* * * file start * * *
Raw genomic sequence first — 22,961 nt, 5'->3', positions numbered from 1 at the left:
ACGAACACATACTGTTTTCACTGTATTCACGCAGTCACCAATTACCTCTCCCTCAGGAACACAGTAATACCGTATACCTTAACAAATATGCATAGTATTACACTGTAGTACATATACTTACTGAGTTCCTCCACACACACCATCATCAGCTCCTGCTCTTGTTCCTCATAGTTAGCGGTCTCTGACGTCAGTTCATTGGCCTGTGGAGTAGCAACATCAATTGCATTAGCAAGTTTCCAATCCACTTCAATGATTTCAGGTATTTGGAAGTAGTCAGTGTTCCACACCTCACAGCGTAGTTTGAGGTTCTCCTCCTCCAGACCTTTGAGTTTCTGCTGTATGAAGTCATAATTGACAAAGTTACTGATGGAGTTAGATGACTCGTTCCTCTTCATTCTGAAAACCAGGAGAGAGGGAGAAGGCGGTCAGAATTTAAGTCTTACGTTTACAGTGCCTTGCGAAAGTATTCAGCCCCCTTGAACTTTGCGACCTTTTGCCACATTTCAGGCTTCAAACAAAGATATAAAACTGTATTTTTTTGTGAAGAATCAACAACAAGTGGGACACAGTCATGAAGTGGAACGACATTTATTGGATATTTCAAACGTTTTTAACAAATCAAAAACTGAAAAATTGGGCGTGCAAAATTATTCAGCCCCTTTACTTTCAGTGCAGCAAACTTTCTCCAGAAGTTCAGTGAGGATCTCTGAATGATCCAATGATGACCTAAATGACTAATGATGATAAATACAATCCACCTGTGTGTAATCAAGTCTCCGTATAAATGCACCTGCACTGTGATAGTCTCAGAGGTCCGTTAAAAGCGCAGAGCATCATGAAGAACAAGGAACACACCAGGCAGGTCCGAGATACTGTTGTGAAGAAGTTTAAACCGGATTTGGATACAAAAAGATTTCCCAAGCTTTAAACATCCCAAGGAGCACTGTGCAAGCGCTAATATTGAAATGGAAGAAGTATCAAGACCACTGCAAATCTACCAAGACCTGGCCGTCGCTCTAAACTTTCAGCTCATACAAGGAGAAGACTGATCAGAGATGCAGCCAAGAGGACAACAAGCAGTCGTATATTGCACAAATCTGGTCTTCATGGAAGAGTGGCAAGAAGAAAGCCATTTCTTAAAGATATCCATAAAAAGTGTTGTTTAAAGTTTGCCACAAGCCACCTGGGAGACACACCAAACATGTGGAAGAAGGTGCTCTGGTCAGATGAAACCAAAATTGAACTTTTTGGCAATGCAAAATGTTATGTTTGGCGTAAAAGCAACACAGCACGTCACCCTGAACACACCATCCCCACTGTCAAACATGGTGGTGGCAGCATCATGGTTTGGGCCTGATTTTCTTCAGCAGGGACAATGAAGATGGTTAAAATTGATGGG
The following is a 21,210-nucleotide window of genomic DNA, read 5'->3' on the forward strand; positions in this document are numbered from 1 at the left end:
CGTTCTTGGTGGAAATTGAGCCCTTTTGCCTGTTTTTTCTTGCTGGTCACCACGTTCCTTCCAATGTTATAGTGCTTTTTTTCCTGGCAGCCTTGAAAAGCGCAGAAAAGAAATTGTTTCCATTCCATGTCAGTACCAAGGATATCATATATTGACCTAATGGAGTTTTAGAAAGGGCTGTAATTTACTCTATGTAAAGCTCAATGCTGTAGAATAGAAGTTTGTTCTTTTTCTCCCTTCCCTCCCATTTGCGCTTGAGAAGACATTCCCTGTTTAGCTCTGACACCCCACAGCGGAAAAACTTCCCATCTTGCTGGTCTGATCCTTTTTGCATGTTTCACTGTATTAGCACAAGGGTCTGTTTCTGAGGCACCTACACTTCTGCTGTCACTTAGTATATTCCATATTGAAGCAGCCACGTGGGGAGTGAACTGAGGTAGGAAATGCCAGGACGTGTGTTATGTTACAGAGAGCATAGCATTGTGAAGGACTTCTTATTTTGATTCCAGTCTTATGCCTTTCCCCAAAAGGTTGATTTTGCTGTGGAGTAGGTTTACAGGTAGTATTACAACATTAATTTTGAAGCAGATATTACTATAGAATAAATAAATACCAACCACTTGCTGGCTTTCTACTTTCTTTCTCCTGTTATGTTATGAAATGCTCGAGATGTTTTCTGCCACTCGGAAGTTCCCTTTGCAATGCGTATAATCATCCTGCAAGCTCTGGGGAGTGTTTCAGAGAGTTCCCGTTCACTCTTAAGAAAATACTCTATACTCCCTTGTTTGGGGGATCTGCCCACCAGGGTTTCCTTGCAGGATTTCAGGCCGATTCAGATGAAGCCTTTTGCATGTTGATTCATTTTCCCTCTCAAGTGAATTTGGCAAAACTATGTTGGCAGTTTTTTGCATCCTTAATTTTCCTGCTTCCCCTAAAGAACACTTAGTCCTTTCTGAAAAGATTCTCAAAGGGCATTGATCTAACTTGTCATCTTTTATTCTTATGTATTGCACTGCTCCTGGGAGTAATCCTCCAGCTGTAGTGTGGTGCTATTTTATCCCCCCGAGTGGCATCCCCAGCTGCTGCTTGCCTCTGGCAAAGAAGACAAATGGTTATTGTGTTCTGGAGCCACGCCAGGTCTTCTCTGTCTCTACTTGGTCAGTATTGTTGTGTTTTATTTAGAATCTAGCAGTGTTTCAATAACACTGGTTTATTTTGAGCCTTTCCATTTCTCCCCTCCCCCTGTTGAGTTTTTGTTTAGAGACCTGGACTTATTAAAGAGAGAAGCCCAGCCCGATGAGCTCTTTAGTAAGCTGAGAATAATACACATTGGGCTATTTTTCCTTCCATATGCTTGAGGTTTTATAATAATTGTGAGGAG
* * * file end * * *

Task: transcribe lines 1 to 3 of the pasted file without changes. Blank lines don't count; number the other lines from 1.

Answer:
Raw genomic sequence first — 22,961 nt, 5'->3', positions numbered from 1 at the left:
ACGAACACATACTGTTTTCACTGTATTCACGCAGTCACCAATTACCTCTCCCTCAGGAACACAGTAATACCGTATACCTTAACAAATATGCATAGTATTACACTGTAGTACATATACTTACTGAGTTCCTCCACACACACCATCATCAGCTCCTGCTCTTGTTCCTCATAGTTAGCGGTCTCTGACGTCAGTTCATTGGCCTGTGGAGTAGCAACATCAATTGCATTAGCAAGTTTCCAATCCACTTCAATGATTTCAGGTATTTGGAAGTAGTCAGTGTTCCACACCTCACAGCGTAGTTTGAGGTTCTCCTCCTCCAGACCTTTGAGTTTCTGCTGTATGAAGTCATAATTGACAAAGTTACTGATGGAGTTAGATGACTCGTTCCTCTTCATTCTGAAAACCAGGAGAGAGGGAGAAGGCGGTCAGAATTTAAGTCTTACGTTTACAGTGCCTTGCGAAAGTATTCAGCCCCCTTGAACTTTGCGACCTTTTGCCACATTTCAGGCTTCAAACAAAGATATAAAACTGTATTTTTTTGTGAAGAATCAACAACAAGTGGGACACAGTCATGAAGTGGAACGACATTTATTGGATATTTCAAACGTTTTTAACAAATCAAAAACTGAAAAATTGGGCGTGCAAAATTATTCAGCCCCTTTACTTTCAGTGCAGCAAACTTTCTCCAGAAGTTCAGTGAGGATCTCTGAATGATCCAATGATGACCTAAATGACTAATGATGATAAATACAATCCACCTGTGTGTAATCAAGTCTCCGTATAAATGCACCTGCACTGTGATAGTCTCAGAGGTCCGTTAAAAGCGCAGAGCATCATGAAGAACAAGGAACACACCAGGCAGGTCCGAGATACTGTTGTGAAGAAGTTTAAACCGGATTTGGATACAAAAAGATTTCCCAAGCTTTAAACATCCCAAGGAGCACTGTGCAAGCGCTAATATTGAAATGGAAGAAGTATCAAGACCACTGCAAATCTACCAAGACCTGGCCGTCGCTCTAAACTTTCAGCTCATACAAGGAGAAGACTGATCAGAGATGCAGCCAAGAGGACAACAAGCAGTCGTATATTGCACAAATCTGGTCTTCATGGAAGAGTGGCAAGAAGAAAGCCATTTCTTAAAGATATCCATAAAAAGTGTTGTTTAAAGTTTGCCACAAGCCACCTGGGAGACACACCAAACATGTGGAAGAAGGTGCTCTGGTCAGATGAAACCAAAATTGAACTTTTTGGCAATGCAAAATGTTATGTTTGGCGTAAAAGCAACACAGCACGTCACCCTGAACACACCATCCCCACTGTCAAACATGGTGGTGGCAGCATCATGGTTTGGGCCTGATTTTCTTCAGCAGGGACAATGAAGATGGTTAAAATTGATGGG
The following is a 21,210-nucleotide window of genomic DNA, read 5'->3' on the forward strand; positions in this document are numbered from 1 at the left end: